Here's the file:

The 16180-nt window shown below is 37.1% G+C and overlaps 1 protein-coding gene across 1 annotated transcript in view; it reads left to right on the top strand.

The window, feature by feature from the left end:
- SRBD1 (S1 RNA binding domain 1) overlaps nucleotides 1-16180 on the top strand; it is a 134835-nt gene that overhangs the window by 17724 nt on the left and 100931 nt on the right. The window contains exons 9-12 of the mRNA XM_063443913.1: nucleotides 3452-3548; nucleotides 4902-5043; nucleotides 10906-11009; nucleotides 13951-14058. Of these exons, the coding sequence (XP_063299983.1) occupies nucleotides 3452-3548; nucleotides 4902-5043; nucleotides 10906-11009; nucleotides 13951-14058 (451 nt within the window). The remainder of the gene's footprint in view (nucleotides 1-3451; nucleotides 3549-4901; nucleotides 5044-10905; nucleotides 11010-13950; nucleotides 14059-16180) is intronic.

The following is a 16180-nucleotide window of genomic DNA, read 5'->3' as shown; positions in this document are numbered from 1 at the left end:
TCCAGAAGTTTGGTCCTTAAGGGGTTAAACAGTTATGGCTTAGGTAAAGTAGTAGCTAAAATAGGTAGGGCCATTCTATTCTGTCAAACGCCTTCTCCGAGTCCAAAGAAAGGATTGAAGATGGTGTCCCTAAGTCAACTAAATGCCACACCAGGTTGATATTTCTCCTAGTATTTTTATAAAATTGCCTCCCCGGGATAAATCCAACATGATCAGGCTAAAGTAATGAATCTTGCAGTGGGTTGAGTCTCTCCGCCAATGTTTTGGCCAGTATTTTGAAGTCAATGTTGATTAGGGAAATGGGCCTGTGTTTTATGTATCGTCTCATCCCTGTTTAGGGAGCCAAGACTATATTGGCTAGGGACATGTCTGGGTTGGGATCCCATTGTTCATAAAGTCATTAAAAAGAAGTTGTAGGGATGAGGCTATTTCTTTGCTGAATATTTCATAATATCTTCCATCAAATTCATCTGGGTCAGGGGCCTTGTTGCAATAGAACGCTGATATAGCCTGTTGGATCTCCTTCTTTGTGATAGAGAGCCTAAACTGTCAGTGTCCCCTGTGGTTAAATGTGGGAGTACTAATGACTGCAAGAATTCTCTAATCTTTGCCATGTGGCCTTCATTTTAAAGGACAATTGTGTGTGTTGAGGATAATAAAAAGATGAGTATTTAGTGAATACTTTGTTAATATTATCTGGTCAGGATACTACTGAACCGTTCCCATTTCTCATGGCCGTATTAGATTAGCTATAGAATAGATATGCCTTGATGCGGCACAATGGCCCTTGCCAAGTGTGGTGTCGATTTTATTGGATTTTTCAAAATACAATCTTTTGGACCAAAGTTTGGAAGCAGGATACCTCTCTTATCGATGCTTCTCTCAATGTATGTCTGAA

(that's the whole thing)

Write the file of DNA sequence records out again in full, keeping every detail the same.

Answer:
The 16180-nt window shown below is 37.1% G+C and overlaps 1 protein-coding gene across 1 annotated transcript in view; it reads left to right on the top strand.

The window, feature by feature from the left end:
- SRBD1 (S1 RNA binding domain 1) overlaps nucleotides 1-16180 on the top strand; it is a 134835-nt gene that overhangs the window by 17724 nt on the left and 100931 nt on the right. The window contains exons 9-12 of the mRNA XM_063443913.1: nucleotides 3452-3548; nucleotides 4902-5043; nucleotides 10906-11009; nucleotides 13951-14058. Of these exons, the coding sequence (XP_063299983.1) occupies nucleotides 3452-3548; nucleotides 4902-5043; nucleotides 10906-11009; nucleotides 13951-14058 (451 nt within the window). The remainder of the gene's footprint in view (nucleotides 1-3451; nucleotides 3549-4901; nucleotides 5044-10905; nucleotides 11010-13950; nucleotides 14059-16180) is intronic.

The following is a 16180-nucleotide window of genomic DNA, read 5'->3' as shown; positions in this document are numbered from 1 at the left end:
TCCAGAAGTTTGGTCCTTAAGGGGTTAAACAGTTATGGCTTAGGTAAAGTAGTAGCTAAAATAGGTAGGGCCATTCTATTCTGTCAAACGCCTTCTCCGAGTCCAAAGAAAGGATTGAAGATGGTGTCCCTAAGTCAACTAAATGCCACACCAGGTTGATATTTCTCCTAGTATTTTTATAAAATTGCCTCCCCGGGATAAATCCAACATGATCAGGCTAAAGTAATGAATCTTGCAGTGGGTTGAGTCTCTCCGCCAATGTTTTGGCCAGTATTTTGAAGTCAATGTTGATTAGGGAAATGGGCCTGTGTTTTATGTATCGTCTCATCCCTGTTTAGGGAGCCAAGACTATATTGGCTAGGGACATGTCTGGGTTGGGATCCCATTGTTCATAAAGTCATTAAAAAGAAGTTGTAGGGATGAGGCTATTTCTTTGCTGAATATTTCATAATATCTTCCATCAAATTCATCTGGGTCAGGGGCCTTGTTGCAATAGAACGCTGATATAGCCTGTTGGATCTCCTTCTTTGTGATAGAGAGCCTAAACTGTCAGTGTCCCCTGTGGTTAAATGTGGGAGTACTAATGACTGCAAGAATTCTCTAATCTTTGCCATGTGGCCTTCATTTTAAAGGACAATTGTGTGTGTTGAGGATAATAAAAAGATGAGTATTTAGTGAATACTTTGTTAATATTATCTGGTCAGGATACTACTGAACCGTTCCCATTTCTCATGGCCGTATTAGATTAGCTATAGAATAGATATGCCTTGATGCGGCACAATGGCCCTTGCCAAGTGTGGTGTCGATTTTATTGGATTTTTCAAAATACAATCTTTTGGACCAAAGTTTGGAAGCAGGATACCTCTCTTATCGATGCTTCTCTCAATGTATGTCTGAA